For example, the most common stainless steel alloy is referred to as SAE 304, or simply 304. But under the other grade standards, it is known as 1.4301 (this is its EN-standard number), X5CrNi18-10 (this is its EN-standard name), and S30400 (its name under the Unified Numbering System). All of this competing nomenclature can be downright confusing at times, so be sure to ask for clarification.

Another way of categorizing stainless steel is according to what family it belongs to. There are five different families of stainless steel, which cover its major properties. The largest family is austenitic, meaning steel that has a face-centered cubic crystal structure and accounts for more than 70% of stainless steel production. The other families are ferritic, martensitic, duplex steel, and precipitation hardening steel.

What makes Stainless Steel well suited for heavy industries?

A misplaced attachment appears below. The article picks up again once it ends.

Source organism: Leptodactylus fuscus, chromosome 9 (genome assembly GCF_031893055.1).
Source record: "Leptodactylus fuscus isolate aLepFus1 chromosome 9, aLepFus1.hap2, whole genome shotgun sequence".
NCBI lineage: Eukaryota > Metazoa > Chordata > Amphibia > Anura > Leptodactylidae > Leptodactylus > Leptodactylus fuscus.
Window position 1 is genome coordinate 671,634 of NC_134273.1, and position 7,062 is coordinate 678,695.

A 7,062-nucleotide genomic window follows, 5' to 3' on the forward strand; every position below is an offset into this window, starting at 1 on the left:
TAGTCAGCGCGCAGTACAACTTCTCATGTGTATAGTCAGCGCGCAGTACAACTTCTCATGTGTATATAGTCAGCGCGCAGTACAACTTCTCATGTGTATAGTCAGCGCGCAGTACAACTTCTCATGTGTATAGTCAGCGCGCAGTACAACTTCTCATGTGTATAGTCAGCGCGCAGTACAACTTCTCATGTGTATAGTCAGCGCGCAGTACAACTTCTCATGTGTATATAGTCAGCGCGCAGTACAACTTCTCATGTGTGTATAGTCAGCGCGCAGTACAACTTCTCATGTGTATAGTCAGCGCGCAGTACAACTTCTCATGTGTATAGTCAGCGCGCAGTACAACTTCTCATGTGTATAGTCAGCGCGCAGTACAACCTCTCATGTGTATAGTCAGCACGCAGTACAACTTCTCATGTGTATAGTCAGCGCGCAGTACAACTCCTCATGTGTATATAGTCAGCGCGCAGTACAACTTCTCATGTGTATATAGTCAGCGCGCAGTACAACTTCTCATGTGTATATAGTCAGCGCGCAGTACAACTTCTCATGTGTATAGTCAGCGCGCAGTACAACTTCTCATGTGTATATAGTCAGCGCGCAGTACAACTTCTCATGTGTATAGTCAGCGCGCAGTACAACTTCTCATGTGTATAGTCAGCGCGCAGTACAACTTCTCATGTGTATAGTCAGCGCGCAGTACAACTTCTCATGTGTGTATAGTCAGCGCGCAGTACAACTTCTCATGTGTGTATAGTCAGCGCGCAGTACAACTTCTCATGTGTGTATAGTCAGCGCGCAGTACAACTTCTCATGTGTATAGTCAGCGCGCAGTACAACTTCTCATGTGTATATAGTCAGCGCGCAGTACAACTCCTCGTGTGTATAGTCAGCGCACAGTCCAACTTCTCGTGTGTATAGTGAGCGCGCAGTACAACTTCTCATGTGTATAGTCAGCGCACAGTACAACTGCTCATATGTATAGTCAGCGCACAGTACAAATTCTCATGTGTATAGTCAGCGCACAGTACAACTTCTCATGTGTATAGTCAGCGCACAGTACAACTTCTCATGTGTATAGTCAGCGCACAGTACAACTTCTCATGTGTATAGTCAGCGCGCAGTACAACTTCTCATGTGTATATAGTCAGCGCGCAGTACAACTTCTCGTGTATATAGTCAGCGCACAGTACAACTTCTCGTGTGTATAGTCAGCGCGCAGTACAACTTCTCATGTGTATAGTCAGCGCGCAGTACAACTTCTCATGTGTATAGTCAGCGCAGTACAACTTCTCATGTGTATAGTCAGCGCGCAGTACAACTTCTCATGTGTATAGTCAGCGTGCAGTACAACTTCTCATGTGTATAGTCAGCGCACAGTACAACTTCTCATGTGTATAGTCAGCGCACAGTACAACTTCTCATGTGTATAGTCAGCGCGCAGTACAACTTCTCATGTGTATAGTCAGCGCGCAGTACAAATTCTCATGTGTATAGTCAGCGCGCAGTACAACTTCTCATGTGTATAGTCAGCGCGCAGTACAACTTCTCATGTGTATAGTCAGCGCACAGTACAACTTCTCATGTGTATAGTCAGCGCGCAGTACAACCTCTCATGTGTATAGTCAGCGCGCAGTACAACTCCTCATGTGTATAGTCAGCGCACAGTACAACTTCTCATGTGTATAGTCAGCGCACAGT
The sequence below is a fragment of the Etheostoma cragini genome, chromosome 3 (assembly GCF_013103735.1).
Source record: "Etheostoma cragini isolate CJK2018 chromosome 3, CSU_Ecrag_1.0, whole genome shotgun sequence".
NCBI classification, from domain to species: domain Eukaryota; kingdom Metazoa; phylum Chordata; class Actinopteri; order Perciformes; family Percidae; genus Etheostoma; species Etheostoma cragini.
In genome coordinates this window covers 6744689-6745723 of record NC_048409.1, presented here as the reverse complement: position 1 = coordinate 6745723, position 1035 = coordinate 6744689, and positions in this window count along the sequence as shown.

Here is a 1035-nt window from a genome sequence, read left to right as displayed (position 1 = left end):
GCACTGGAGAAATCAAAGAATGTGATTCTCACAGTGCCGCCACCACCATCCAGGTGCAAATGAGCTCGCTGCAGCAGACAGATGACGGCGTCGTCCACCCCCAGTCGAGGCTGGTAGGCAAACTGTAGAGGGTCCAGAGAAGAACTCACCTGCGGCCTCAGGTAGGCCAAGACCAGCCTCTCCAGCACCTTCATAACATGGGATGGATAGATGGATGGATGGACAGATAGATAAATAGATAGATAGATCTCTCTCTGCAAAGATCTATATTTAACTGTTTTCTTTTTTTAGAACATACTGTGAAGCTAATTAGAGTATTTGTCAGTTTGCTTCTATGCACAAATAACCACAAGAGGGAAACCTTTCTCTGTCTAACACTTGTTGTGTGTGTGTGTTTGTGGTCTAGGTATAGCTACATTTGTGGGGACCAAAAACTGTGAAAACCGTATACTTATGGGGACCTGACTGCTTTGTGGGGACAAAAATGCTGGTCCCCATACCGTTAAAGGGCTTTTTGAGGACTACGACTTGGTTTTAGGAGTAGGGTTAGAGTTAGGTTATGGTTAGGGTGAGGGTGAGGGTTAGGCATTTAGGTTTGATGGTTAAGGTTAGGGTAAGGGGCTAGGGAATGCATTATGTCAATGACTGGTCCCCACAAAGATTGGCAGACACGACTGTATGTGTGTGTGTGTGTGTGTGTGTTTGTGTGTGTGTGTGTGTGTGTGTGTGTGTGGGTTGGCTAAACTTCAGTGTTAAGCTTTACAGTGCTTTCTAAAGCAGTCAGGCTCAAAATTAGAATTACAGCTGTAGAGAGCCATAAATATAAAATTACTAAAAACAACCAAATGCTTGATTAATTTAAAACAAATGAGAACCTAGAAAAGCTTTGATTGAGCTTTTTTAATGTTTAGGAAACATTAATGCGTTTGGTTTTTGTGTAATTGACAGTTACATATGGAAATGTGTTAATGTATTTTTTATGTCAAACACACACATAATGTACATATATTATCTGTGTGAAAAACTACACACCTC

While stainless steel’s use in every day applications such as cutlery, medical devices, and automobiles has been well documented, heavy industry is also an area that has been transformed by the proliferation of this revolutionary metal. When we’re talking about heavy industry, we’re referring to any sector that relies on large equipment, facilities, and complexes. Traditionally, this has included large-scale construction, steelmaking, mining, shipbuilding, and aircraft manufacturing. It also involves energy production and refining, as with oil and gas, hydroelectric, and nuclear power, along with long distance energy transmission.